hi all im a coach, could you help me translate these workout times of my top athletes to 10k from 5x1mile repeats with 1:1 ratio on rest-so if they did it in 5min they got 5 rest before the next one.
group1) 4:40avg on 5x1mile = ???10k race time etc.
group 2) 4:45avg
group 3) 5:50avg
Is this a good workout structure? We usually have shorter rest but I thought this was a good VO2 max workout...
Rest is too long for a predictor session (ok for training still a bit long)
Say you took a miler they might finish in a certain time with all that recovery, but nowhere near the endurance to last the 10k
I would do 4 x 1 mile 90 secs. That pace gives 5km predictor add 1 min for the 10km
The actual 10km predictor would be a bit too much in training
As a coach if you have had the athletes for a while you should not be asking these sort of nonsense questions. The best way to predict is on a set session when pr set compared to the set session now. Even then if your athletes try to run to much to the clock they will usually come unstuck.
|Not the OP|
UK, Can you clarify the "add 1 min for the 10km"? Does that mean that you would estimate the 10k by multiplying the workout mile pace by 6.2 and then add another minute to the total? Thanks
The workout you did was a good workout, provided the mile repeats were run closer to 5k pace than 10k pace. With a 5 min. rest the workbouts can be done at a much higher intensity. You should also indicate what your athletes were doing during the rest - was it a standing rest or a jog? A brisk jog?
BUT, it was NOT a good indicator workout....there is a big difference. If you are intersted in doing a workout to gague the fitness of your athletes than I would suggest the following:
8 X 1k @ 10k pace (400m brisk jog - for your Group A athletes no slower than 90 secs. - this is the KEY)
The key is to keep the rests a) short, 2) keep moving at a good pace during rest.
With your workout the rests are too long long to be able to make any predictions of race pace. Some 32 min. guys with good speed could run those mile repeats in 4:40.....while a 30 min. strength-based runner may run similar times
|Goose and Gander|
This would be a VO2 max workout and on the longer side of it. Assuming this workout is indicative of their levels at other workout types (such as Lactate threshold) then here is the approx. 10k times your groups represent:
Group 1: 30:45 - 31:00
Group 2: 31:15 - 31:30
Group 3: 31:45 - 32:00
As someone else mentioned not a great predictor workout for the 10k but something certainly many good 10k runners have in their schedules.
Of course these times would be if the race was done on a similar surface and in similar conditions. Also would assume that your athletes didn't race this workout, but rather it was just a good solid workout appropriate effort.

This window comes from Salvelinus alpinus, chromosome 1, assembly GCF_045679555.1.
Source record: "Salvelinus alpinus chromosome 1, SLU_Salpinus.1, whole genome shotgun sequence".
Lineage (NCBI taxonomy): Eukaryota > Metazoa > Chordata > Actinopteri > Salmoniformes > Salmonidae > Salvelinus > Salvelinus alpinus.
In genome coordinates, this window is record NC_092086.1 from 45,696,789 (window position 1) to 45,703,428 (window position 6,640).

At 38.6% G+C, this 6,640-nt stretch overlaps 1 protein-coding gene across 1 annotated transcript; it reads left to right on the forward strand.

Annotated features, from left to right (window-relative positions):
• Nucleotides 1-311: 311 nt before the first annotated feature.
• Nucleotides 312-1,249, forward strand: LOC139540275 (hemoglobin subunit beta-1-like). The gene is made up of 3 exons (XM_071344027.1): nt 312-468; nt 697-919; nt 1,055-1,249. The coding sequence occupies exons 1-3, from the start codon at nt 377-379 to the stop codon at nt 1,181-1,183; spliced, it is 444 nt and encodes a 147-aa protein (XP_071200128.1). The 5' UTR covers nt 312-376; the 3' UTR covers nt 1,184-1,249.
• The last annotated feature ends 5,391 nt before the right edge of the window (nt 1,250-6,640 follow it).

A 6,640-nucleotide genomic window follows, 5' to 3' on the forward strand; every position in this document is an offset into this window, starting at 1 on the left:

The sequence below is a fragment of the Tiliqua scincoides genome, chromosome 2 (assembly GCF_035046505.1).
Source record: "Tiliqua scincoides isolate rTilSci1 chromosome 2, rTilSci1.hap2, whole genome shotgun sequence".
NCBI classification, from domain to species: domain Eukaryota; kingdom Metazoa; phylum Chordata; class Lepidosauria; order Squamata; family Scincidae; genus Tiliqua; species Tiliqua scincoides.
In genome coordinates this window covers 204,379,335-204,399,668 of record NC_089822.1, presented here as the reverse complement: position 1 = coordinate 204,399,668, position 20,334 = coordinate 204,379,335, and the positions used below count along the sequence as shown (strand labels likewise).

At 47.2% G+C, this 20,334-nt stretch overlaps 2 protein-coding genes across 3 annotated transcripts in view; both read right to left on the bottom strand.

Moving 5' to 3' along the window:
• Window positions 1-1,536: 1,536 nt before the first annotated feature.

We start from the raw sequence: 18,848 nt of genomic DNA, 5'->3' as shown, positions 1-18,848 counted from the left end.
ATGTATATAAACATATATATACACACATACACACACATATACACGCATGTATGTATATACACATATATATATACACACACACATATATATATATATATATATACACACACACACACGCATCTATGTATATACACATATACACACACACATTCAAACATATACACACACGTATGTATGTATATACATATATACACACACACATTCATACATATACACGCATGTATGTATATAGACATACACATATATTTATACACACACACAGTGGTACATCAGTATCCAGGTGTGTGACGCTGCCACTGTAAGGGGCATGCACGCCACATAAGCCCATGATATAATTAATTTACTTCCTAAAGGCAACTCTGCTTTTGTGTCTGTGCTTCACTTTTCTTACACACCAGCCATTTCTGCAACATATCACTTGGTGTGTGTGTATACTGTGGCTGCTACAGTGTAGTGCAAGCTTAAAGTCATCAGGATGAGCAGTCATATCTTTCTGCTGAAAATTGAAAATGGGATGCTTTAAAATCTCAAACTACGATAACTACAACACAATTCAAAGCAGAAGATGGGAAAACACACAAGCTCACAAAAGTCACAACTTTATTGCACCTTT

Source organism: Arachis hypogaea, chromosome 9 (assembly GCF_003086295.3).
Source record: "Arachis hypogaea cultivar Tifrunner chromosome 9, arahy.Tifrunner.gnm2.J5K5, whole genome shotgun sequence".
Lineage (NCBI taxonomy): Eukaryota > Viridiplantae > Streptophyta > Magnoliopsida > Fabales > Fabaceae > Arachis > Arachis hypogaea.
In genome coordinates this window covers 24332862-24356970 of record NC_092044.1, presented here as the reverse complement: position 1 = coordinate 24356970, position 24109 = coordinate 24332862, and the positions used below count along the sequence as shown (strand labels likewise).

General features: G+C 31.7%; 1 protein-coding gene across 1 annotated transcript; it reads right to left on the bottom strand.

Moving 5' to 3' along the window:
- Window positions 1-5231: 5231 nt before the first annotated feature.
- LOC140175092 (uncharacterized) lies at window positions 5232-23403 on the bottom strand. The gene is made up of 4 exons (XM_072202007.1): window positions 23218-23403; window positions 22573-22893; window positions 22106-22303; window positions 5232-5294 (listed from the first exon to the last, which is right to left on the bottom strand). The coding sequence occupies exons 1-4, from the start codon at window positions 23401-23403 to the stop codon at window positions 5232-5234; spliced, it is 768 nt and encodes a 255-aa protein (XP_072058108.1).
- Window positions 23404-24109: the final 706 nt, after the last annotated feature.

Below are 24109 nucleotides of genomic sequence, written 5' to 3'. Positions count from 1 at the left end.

Just realised it would come to the same (!) but here is how I work it
eg 4 x 1 mile (90secs rec) in 5 mins average. 5 mins is then the pace/mile for 5km race (don't forget this is a predictor not training session so its a full effort)
So approx 15:30 x 2 = 31 add 1 minute = 32 mins 10km
Wouldn't it be easier for running if we'd stuck to miles it just fits running better!
The reason longer recoveries don't work as a predictor is a miler type will cream most distance runners with a 5 min recovery but in a 10km race they will struggle
Its a lot better to just do a race to see where you are upto anyway
There are always a ton of variables, weather, travel, etc., but I can tell you that the first time I ran sub 31 on the road (in Japan), I did 3x1mile (1609 meters) on the track in 4:41 average with 5:00 rest on Tuesday, then 8x1000 on the track (3:00 rest) in 2:55 avg. on Thursday. I did a short jog on Friday and Saturday and ran a 30:44 on Sunday on the road, very windy race. Probably could have run 30:30 that day if I had attacked more from 3km to 6km.
|I am the walrus|
this is ridiculous. I think most people put too much emphasis on "key indicator workouts" etc.. One workout tells you nothing. Look at the past 4-6 weeks of your training and see how your workouts where done in the context of your overall volume and intensity.
I ran 30:47 in a 10 k road race about two months ago. 5 days before I ran 10 x 1km with 400m jog in 90sec. the 1k's I averaged 3:11. I couldn't go any faster that day.
After that workout I knew I could probably go sub 31 - but only because I knew what I had done the weeks before in training. Lots of mileage at threshold pace, combined with strides and 150m repeats. And then I rested properly 3 days for the race. A race is supposed to be much faster than your workouts and not supposed to be on the same level.
The only reliable predictor session I know is this
4 x 1 mile 90 sec rec = 5 km race pace
x2 add 1 min = 10km time (but you need to do the ,miles to get to 10km)
Even using that (the short recoveries is a bit of an equalizer)every runner is still different. Some will go all out some hold back for the race
You session with longer recoveries is no use as a predictor* but you need to seperate out a normal training session to a rarely run (never would be my ideal!) predictor session
* A miler type will cruise 5 minute miles with such a recovery but without recoveres in a race might die at that pace
When I was running I knew if someone was level with me in such a session as yours they would hammer me in a 10km race..and I had no speed. But I could set a good pace on an interval session with long recoveries because it didn't expose my weakness. Not just me all runners are different
Trying to run a race to a set pace is very hard anyway. Can a younger athlete actually say I'm running 70's and stick to it. No they get to the mile point then find out what pace they are actually running. You need to get the runner to instinctively know what pace (and not by the clock) they can hold for different distances. It's all about the amount of effort for different distances.